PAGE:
During this season of PSLE and national exams, it’s crucial to recognize stress factors in children and youth and offer them support. In this article, we’ll highlight some typical reasons for stress and explore ways to assist our children and youths.
1) What are some of the most common causes of stress in children these days?
Children often experience stress from schoolwork, peer bullying, parental discord, and over-scheduling with extracurricular activities.
2) Are certain types of children more susceptible to stress than others?
It is possible that children who experience ongoing abuse or chronic stress, lack stable family structures or support, and have mental health conditions such as Attention Deficit Hyperactive Disorder or Autistic Spectrum Disorder may be more vulnerable to stress compared to their peers.
3) How can you tell if your kid is stressed? What are the most common symptoms to look for?
It can be difficult for children to express that they are feeling stressed. When experiencing stress, a child may display increased resistance towards completing tasks, become easily anxious, cry more frequently, and exhibit more tantrums. Additionally, they may struggle with falling asleep, have a decreased appetite, appear lethargic, and complain of physical ailments such as headaches or stomachaches.
4) What are the best ways to approach the subject of stress with your children? How do you bring it up to them, especially if they’re tweens or teens and don’t like to share their feelings?
It’s important to recognize that children can experience stress and may become overwhelmed. It shouldn’t be a taboo topic to discuss stress within the family. From a young age, encouraging conversations about stress and ways to cope can be beneficial, rather than dismissing it and expecting the child to tough it out without complaint.
Many tweens and teens may not want to talk to their parents because they feel misunderstood or ignored. Building a respectful relationship with your child and becoming a friend to them can help them feel comfortable coming to you during times of stress. Listening empathetically is key; offering advice from your own experiences or anecdotes can be helpful.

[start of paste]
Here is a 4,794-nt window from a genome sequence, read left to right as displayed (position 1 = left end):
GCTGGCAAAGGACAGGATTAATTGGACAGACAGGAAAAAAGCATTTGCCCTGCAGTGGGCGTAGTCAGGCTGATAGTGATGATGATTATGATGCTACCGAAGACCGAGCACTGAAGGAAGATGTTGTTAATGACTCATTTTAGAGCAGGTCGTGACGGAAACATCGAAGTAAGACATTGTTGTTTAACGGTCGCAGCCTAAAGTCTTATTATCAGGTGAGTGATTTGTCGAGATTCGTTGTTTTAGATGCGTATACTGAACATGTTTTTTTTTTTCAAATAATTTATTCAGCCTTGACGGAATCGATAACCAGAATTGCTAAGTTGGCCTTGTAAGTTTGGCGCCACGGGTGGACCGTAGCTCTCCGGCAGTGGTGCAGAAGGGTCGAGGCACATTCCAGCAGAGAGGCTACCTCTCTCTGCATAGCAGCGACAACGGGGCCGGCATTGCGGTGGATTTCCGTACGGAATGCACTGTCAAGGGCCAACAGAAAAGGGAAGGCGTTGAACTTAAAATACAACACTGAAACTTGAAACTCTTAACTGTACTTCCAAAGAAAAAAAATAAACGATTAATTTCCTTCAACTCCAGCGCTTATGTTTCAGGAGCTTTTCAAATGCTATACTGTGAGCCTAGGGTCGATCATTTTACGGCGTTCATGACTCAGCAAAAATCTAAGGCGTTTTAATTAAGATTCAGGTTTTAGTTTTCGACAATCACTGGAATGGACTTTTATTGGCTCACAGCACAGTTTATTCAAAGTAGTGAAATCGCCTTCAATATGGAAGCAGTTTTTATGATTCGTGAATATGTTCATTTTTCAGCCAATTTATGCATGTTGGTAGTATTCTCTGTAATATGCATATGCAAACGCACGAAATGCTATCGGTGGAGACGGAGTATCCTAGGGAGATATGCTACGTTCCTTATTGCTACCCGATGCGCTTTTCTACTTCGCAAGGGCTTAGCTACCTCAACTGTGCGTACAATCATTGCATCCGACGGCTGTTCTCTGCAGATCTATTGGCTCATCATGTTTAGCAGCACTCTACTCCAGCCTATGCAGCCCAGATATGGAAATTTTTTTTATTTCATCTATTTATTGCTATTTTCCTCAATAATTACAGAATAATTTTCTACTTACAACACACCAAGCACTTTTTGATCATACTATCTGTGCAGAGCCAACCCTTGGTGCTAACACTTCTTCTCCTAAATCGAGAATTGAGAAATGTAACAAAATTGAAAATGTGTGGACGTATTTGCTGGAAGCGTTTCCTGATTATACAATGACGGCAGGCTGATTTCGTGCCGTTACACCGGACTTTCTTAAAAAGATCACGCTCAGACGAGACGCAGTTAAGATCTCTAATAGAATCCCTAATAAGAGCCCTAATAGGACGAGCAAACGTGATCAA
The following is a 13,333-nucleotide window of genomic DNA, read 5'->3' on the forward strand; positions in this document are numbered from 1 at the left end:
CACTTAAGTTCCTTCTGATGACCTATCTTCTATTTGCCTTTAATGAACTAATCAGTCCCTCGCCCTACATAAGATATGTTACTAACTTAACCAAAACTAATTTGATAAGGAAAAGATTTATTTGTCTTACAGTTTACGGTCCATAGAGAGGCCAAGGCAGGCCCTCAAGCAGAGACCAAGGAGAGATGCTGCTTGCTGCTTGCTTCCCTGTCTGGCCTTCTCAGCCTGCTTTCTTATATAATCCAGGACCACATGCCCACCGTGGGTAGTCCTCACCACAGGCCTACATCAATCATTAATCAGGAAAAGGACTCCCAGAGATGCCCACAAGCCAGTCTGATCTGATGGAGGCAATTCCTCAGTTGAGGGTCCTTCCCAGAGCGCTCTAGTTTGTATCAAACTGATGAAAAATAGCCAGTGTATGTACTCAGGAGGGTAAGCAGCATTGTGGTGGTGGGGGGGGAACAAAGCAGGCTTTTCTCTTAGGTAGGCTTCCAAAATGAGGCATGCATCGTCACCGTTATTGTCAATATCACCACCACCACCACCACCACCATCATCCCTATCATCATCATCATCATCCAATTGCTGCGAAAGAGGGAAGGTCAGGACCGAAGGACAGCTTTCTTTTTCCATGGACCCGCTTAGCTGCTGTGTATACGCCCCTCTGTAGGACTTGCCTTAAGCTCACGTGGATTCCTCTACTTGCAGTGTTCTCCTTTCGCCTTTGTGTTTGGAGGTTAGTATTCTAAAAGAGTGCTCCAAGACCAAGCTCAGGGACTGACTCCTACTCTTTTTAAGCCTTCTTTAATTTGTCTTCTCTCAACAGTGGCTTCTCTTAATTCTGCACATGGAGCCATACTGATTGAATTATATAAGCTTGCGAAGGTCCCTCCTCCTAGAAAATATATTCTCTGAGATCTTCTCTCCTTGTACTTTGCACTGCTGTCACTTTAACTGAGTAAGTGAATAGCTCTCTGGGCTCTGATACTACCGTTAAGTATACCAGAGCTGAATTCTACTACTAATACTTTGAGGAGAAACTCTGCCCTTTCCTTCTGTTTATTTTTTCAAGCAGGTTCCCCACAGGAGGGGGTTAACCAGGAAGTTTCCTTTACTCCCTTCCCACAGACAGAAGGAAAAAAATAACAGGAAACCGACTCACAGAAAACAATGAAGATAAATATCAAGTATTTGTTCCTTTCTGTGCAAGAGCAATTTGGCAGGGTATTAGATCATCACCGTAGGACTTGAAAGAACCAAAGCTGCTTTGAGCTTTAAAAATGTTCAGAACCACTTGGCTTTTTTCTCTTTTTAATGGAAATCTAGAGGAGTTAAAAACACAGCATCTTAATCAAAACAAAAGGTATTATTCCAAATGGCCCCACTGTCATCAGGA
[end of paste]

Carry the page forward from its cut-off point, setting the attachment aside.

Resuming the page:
As a parent, it’s important to consider your long-term goals for your child. Do you want them to excel on the next exam or to become a happy and productive adult? By understanding your ultimate objective, setbacks along the way will not seem like permanent failures and will not cause excessive stress. Your child will still be on track for success.
Once you have established your primary goal, it’s crucial to have realistic expectations for your child’s abilities and limitations. You should tailor their schedule and activities accordingly. Some children can handle more demanding schedules, while others may need more time to complete their work. Unrealistic expectations are a major source of stress, while appropriate expectations can be motivating.
Encourage positive values by praising perseverance and placing importance on the process of achieving, rather than solely focusing on results or accomplishments. If your child has done their best, praise their effort instead of stressing over the outcome. This will help them feel good about themselves and maintain a positive outlook.
Adopting good habits, such as getting enough rest, eating a healthy diet, and maintaining a balanced lifestyle with hobbies and enjoyable activities, can help your child stay mentally strong and resilient to stress.
6) Some schools in Singapore have mindfulness programs for their students to help them manage stress. But if you want to teach your kids such concepts at home, how do you go about it?
Engaging in psychological exercises, such as mindfulness training, is similar to physical exercise. Starting at a young age and incorporating them into your child’s routine as a priority can help them develop the necessary discipline to practice them regularly throughout their life.
Numerous apps and online videos exist to guide you and your children in these exercises. It’s recommended to do them together and be a good role model yourself. Attending holiday programs for such exercises can be a great first step in learning them and introducing your child to these practices.
7) How important is a stable family life and good parenting to helping children manage stress?
Having a stable family life and receiving good parenting are crucial for a child’s mental health and resilience when dealing with stress. Parents serve as role models for their children, with their love serving as building blocks for emotional stability and their guidance providing a roadmap to a mature and stable personality. While children can be resilient in the face of mistakes made by parents and other adults, an unstable family environment and toxic parenting, including abuse, can undoubtedly leave a child with low self-esteem, a negative outlook on the world, and an inability to handle life’s stressors.
If you’re looking for valuable insights into student burnout and how parents can identify it, look no further than this informative podcast from 2018. It remains just as relevant today as it was back then, so why not give it a listen?